In less than a year and a half, the Syrian regime and Russia held three conferences calling on Syrian refugees to return home.
The first conference was held in November 2020 in Damascus under Russian sponsorship and was accompanied by extensive media coverage by Syrian regime-affiliated media and Russian media outlets.
The so-called “International Conference on the Return of Refugees” was attended by countries hosting limited numbers of Syrian refugees, including Pakistan, Venezuela, Brazil, Somalia, the Philippines, Algeria, Iran, India, and North Korea.
The conference caused public outrage and condemnation among opponents, activists, and human rights organizations, as over 33 Syrian organizations and entities signed the launching statement of a campaign called “No Return with al-Assad,” in which they affirmed, in addition to the condition of al-Assad’s departure, the necessity to stop the regime’s bombing of northern Syria, complete political transition, release detainees, provide a safe environment, and start reconstruction, as other conditions for the voluntary and dignified return of refugees.
Syrian social media users posted on Facebook and Twitter to respond to the regime’s claims of a safe environment for the return of refugees under the hashtag “no return with al-Assad.” They published texts, images, and recorded videos of detainees still in detention centers as an indication that the regime has no real guarantees of a safe environment for any refugee who opposes the ruling power in Syria.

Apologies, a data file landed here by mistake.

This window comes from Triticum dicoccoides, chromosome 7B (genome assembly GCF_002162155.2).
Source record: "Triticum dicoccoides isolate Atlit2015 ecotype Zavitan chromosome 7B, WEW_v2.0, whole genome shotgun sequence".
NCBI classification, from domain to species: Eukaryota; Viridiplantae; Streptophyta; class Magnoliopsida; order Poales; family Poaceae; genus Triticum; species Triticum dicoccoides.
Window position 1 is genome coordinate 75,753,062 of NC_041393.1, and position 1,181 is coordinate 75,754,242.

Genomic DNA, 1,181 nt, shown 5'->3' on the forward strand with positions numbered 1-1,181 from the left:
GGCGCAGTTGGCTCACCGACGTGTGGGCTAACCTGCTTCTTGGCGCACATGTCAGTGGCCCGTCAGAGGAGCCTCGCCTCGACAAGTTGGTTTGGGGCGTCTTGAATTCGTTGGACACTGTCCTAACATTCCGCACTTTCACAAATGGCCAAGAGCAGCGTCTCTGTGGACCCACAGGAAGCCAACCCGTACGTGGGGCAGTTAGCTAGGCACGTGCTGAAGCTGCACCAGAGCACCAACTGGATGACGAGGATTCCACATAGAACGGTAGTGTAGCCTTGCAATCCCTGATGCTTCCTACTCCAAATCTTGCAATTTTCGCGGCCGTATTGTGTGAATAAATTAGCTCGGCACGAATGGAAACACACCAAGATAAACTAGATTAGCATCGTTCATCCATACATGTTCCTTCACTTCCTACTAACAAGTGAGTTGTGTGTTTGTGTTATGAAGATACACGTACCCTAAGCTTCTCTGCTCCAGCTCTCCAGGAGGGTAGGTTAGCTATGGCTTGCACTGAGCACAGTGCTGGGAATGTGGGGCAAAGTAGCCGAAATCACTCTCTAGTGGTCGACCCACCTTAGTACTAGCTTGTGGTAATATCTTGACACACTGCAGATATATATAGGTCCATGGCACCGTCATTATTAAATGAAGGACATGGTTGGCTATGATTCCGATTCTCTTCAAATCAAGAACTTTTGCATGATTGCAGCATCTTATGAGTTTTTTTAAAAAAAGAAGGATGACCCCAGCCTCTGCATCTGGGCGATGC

Two conferences in 2021 for refugee return or enhancing joint cooperation?
Despite the broad rejection that met the first conference on refugee return and the non-provision of any of the requirements necessary for “safe return,” Russia continued to push towards this trend through successive meetings by Russian delegations in Syria.
In mid-November 2021, the regime government held a Syrian-Russian joint meeting to follow up the work of the International Conference on the Return of Refugees. The meeting failed to produce any concrete efforts that could facilitate the return of refugees, while Syrian and Russian media focused on highlighting the two sides’ joint cooperation agreements.
According to the Russian state-owned Sputnik news agency, the three-day meeting’s agenda was predominated by “cooperation projects” in different sectors, including health, media, housing, local administration, electricity, higher education, agriculture, and industry.